Levelling Up agenda “not focused enough on the most vulnerable people”

The Government White Paper on levelling-up, published last week, has been heavily criticised by social work leaders and campaigners.

09/02/22

Levelling Up agenda “not focused enough on the most vulnerable people”

Announcing the plans to Parliament, Prime Minister Boris Johnson said the White Paper was “a wonderful moral and economic mission to level up and give opportunity across the whole country.”

However, no new funding will be given to support its proposals. Nor does the 300+-page document mention child poverty. The White Paper does not mention social work, and adult social care is referred to only once.

It says: “Some powers may only be available to certain authorities or geographies. There will also be scope to negotiate further powers, on a case-by-case basis, and an opportunity to adopt innovative local proposals to address specific challenges and opportunities – for example, the improvement of health and social care outcomes.”

Levelling up will be achieved through improvements grouped around 12 missions, focussing on, for example, living standards, public transport, local leadership, digital connectivity, well-being, skills, and housing. In relation to children and their families, the White Paper focusses mainly on improving outcomes in education and health.

However it adds: “Other factors beside time spent in the classroom also shape a child’s potential. Beyond the school gates, place will therefore remain central to the UK Government’s approach to early years and families. This includes continuing to work closely with local authorities to improve their children’s social care and special education needs and disability (SEND) services where those systems are performing poorly. The UK Government will invest £300m to build the network of Family Hubs and transform Start for Life services for parents and babies, carers and children in half of local authorities in England.’

Money and funds already announced will be central to the changes. The UK Government is also investing an extra £200m to expand the Supporting Families programme in England. This brings total investment to £695m over the next three years so that the programme can improve the life outcomes and resilience of up to 300,000 vulnerable families.

“The programme will help local areas to address the challenges in families’ lives and circumstances that can hold back children from attending and achieving at school, or put them at risk of neglect and harm. Funding is allocated based on need, and the formula has been updated using recent data. This will ensure that areas with higher levels of deprivation receive additional funding,” the White Paper said.

Reducing crime is among the 12 missions, and the plans include a specific proposal in relation to the Youth Justice System: ‘The UK Government recognises that too many communities are blighted by anti-social behaviour and criminality, sometimes committed by children. It is right that children make good on the damage they themselves have caused, and make amends by giving back to the communities and neighbourhoods they have harmed. That is why the UK Government will work with partners across the youth justice system to ramp up the use of unpaid work undertaken by 16- and 17-year olds as part of Youth Rehabilitation Orders and other existing powers.’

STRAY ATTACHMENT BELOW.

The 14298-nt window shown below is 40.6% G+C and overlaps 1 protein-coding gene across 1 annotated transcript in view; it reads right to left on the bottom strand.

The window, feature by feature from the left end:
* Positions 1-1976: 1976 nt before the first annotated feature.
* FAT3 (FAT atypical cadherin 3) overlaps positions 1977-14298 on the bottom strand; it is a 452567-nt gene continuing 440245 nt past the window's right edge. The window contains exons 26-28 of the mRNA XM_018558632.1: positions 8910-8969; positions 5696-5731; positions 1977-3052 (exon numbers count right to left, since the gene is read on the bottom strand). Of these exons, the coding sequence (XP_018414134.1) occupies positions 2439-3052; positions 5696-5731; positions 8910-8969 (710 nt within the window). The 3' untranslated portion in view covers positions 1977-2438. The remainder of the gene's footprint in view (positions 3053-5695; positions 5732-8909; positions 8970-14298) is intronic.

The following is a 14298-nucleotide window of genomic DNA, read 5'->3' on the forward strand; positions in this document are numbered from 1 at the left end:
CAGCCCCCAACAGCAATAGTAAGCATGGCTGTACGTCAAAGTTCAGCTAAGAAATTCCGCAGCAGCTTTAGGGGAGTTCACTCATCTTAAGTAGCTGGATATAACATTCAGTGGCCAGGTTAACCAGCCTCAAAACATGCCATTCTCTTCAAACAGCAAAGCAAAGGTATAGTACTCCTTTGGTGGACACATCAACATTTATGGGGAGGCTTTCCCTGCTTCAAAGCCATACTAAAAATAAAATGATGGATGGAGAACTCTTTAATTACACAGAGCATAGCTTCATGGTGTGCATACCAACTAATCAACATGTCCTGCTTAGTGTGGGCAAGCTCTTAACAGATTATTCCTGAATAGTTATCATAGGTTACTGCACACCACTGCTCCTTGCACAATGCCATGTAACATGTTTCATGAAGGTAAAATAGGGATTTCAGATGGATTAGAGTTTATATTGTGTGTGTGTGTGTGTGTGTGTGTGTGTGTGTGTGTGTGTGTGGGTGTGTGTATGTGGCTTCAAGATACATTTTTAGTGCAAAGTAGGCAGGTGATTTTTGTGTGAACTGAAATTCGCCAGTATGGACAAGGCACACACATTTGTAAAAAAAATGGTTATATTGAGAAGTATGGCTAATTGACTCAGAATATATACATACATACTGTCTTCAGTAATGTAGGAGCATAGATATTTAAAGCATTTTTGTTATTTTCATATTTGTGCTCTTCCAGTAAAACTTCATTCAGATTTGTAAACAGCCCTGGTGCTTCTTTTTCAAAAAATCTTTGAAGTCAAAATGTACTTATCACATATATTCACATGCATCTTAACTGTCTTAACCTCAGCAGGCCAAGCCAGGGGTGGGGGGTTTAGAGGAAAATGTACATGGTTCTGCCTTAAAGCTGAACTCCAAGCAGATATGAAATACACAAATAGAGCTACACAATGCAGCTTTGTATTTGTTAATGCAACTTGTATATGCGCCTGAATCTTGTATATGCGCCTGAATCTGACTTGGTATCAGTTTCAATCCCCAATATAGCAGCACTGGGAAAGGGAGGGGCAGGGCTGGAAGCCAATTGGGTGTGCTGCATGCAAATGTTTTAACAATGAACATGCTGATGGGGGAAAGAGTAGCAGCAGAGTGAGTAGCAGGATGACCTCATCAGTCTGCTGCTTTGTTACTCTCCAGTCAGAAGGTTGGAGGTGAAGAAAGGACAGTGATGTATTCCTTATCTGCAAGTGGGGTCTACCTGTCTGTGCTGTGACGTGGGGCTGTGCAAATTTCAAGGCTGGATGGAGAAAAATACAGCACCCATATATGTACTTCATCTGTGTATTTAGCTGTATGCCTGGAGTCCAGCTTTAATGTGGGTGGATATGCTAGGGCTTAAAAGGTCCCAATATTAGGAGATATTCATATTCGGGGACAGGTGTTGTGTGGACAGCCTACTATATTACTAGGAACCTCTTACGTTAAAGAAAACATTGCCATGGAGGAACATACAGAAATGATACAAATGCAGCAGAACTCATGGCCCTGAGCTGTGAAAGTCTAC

The proposals were immediately criticised by the British Association of Social Workers (BASW).

“The fact social work gets little to no mention in the report shows the Levelling Up agenda isn't focused enough on the most vulnerable people in our communities,” a spokesperson said.

“We must invest in rebuilding our capacity to help families that are suffering in poverty, to support our social workers so that services can effectively meet the rising demand we are seeing across the country - this would be a truer reflection of Levelling Up.”

Alison Garnham, Chief Executive of Child Poverty Action Group said the White Paper “has been a long time coming and meanwhile Universal Credit has been cut, energy prices are rising and living costs are soaring. Struggling families need help now – unfunded promises of buses and broadband tomorrow won’t pay today’s bills.”

“The paper contains twelve missions yet none of them are about how Government plans to get children out of poverty. It’s a glaring omission. Levelling up is meaningless if children and families are left going hungry. The Government must increase benefits by 6 per cent this April to match the expected inflation rate - anything less would leave low-income families and children even further behind.”

Katie Schmuecker, Deputy Director of Policy & Partnerships at the Joseph Rowntree Foundation (JRF) said: “The Prime Minister has defined levelling up as delivering for the poorest, so this strategy should be assessed against its ability to reduce poverty across the country. A focus on rising employment, pay and productivity will only succeed if it delivers better jobs and pay for people on the lowest incomes. To make this happen we need to see investment in skills, childcare, local transport and affordable housing.”

“Plans to reform the private rented sector are long overdue and really welcome to see. If done well, they will drive up standards and strengthen tenants’ rights, creating a more just housing system.

“We welcome the wide-ranging set of missions and targets but as ever, the proof will be in the delivery. Local areas must be trusted to make decisions about what is best for them, and crucially must be given the investment and powers they need to achieve this.

“The lack of new funding announced today, and an approach to devolution that appears to be quite centrally controlled, suggest more needs to be done before the reality of these plans meets the rhetoric.”

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